As students of UC Davis, we wish and hope for a sustainable future for the wellbeing of our campus and alumni. Achieving this goal requires the consideration of sustainable development while being environmentally conscious. We chose to analyze energy usage relative to campus infrastructure in anticipation to future energy demand needs.
What it does
Based on the csv, with specefic columns specified ( they're really just the default csvs of CEED with no modification) the user inputs, the dashboard provides a time series plot of time versus total usage per building class label on tab #1. Tab #2 provides what we feel is is lacking in the correct display, a forecast with "months ahead," a parameter that can be specified is located on the left sidebar if the user is interested in interpreting the behavior of usage any duration of time ahead.
How I built it
We used python and Jupiter notebooks to extract time series data for different buildings around campus through OSISoft's API. This data was then used to train sARIMA forecast models in R. Exploratory analysis revealed inconsistencies in the existing fluctuations of the data. We performed differencing operations to remove trend and account any seasonality components. Optimizing the ARIMA model parameters based on AIC/BIC criteria, we were able to forecast the user specified "months ahead" values. To present our findings, we gathered our results in a shiny dashboard that displayed initial time series plots and their forecasts. Instructions for navigating the interactive dashboard are detailed on the left sidebar.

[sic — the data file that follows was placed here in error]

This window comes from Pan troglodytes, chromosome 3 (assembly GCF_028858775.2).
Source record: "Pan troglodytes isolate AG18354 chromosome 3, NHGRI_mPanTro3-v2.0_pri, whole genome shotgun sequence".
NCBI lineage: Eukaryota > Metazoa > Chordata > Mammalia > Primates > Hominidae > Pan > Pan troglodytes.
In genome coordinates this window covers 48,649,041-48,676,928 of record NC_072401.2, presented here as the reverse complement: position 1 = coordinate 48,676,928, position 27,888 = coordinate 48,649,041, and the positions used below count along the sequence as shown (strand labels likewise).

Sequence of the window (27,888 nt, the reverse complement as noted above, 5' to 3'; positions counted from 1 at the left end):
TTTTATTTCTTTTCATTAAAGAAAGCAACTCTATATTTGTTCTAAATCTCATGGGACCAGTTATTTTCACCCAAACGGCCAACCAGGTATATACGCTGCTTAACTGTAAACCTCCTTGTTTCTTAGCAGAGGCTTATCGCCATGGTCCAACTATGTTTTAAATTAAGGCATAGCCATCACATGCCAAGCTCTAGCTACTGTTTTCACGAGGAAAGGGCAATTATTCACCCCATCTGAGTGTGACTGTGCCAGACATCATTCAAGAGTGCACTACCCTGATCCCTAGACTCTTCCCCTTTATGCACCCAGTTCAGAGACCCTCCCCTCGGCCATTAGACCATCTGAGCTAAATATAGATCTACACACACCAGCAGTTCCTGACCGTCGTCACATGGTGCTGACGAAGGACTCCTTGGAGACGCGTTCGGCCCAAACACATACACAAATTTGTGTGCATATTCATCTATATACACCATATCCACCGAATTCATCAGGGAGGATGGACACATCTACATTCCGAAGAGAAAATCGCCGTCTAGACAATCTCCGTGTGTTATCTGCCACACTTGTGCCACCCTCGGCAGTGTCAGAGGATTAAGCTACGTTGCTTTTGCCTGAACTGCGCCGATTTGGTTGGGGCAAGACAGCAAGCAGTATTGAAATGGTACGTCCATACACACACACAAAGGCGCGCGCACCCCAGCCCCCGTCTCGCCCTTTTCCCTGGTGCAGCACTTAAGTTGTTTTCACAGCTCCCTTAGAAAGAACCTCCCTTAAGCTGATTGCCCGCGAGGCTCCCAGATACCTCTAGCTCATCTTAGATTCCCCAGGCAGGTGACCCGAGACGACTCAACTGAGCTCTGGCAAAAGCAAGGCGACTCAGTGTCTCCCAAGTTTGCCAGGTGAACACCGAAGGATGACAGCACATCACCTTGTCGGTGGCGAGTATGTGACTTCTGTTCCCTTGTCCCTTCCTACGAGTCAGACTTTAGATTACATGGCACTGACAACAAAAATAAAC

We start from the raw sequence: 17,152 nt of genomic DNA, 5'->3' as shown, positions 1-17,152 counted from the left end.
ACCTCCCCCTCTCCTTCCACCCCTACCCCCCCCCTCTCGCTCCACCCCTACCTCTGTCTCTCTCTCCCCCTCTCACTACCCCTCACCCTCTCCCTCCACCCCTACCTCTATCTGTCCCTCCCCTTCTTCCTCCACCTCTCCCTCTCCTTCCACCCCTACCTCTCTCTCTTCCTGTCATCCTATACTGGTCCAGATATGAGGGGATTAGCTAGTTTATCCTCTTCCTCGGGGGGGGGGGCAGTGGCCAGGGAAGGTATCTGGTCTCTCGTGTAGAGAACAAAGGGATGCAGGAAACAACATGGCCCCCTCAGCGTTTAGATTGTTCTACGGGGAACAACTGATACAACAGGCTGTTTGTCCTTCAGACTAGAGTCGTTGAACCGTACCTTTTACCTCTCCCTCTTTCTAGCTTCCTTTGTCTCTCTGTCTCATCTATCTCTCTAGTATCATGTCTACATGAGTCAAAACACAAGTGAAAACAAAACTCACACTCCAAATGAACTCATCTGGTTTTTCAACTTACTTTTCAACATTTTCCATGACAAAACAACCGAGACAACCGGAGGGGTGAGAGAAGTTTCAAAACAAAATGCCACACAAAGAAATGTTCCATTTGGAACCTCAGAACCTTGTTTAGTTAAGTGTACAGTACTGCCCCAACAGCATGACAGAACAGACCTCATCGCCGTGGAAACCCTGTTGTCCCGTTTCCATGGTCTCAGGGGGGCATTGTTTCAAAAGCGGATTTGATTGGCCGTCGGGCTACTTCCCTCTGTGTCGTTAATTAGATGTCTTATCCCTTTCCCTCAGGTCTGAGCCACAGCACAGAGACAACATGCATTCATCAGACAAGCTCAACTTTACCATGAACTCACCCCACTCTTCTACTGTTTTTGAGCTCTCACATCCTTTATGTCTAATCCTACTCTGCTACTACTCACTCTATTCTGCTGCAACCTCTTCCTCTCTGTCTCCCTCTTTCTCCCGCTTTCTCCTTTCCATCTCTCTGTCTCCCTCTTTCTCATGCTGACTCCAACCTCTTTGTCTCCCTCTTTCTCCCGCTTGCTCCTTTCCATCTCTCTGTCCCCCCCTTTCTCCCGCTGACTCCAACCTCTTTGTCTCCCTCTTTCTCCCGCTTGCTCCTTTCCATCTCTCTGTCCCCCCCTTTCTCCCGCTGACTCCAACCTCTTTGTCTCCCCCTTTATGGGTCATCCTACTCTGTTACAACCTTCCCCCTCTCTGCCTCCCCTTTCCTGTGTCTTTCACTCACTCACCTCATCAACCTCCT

Challenges I ran into
The unstable internet connection made it difficult to extract data using Jupiter notebooks. Since the data streams would be interrupted and the process had to be started again. Another issue was formatting an appropriate time series object within R.
Accomplishments that I'm proud of
Collectively, we're proud of our collaboration as a team. For many of us, this was our first Hackathon. Working efficiently required communication through Github. Conceptually, it was a bit of a challenge coming up with a workable and deliverable tool that would make sense to a user. We are especially prideful of our first interactive dashboard, a concept we have not yet seen in class.
What I learned
The quantities for which energy is consumed per building or per type for any given year. The cost required to maintain such resources can be optimized. We have the energy data as well as the building's metadata to achieve the answers we wish to better explain through time series forecasting. Insights gained from this will allow us to predict future demand and ideally, supply the optimal amount to conserve energy and reduce waste.
What's next for Forecasting UCD Buildings Energy Usage
Further exploration, we would like to experiment the cross correlation function with buildings against any influential factors that may affect how cost is measured and resources are allocated. For instance, weather, as in important seasonal aspect in time series, can lead energy consumption. We are also aware that electricity is independent, as noted, and would intend to discover if there is a mismatch between this particular energy and steam/water. It is our understanding that demand versus usage is a cause for inefficiency, with summed differences >0 being labeled as successive supply for the current demand, therefore inefficient.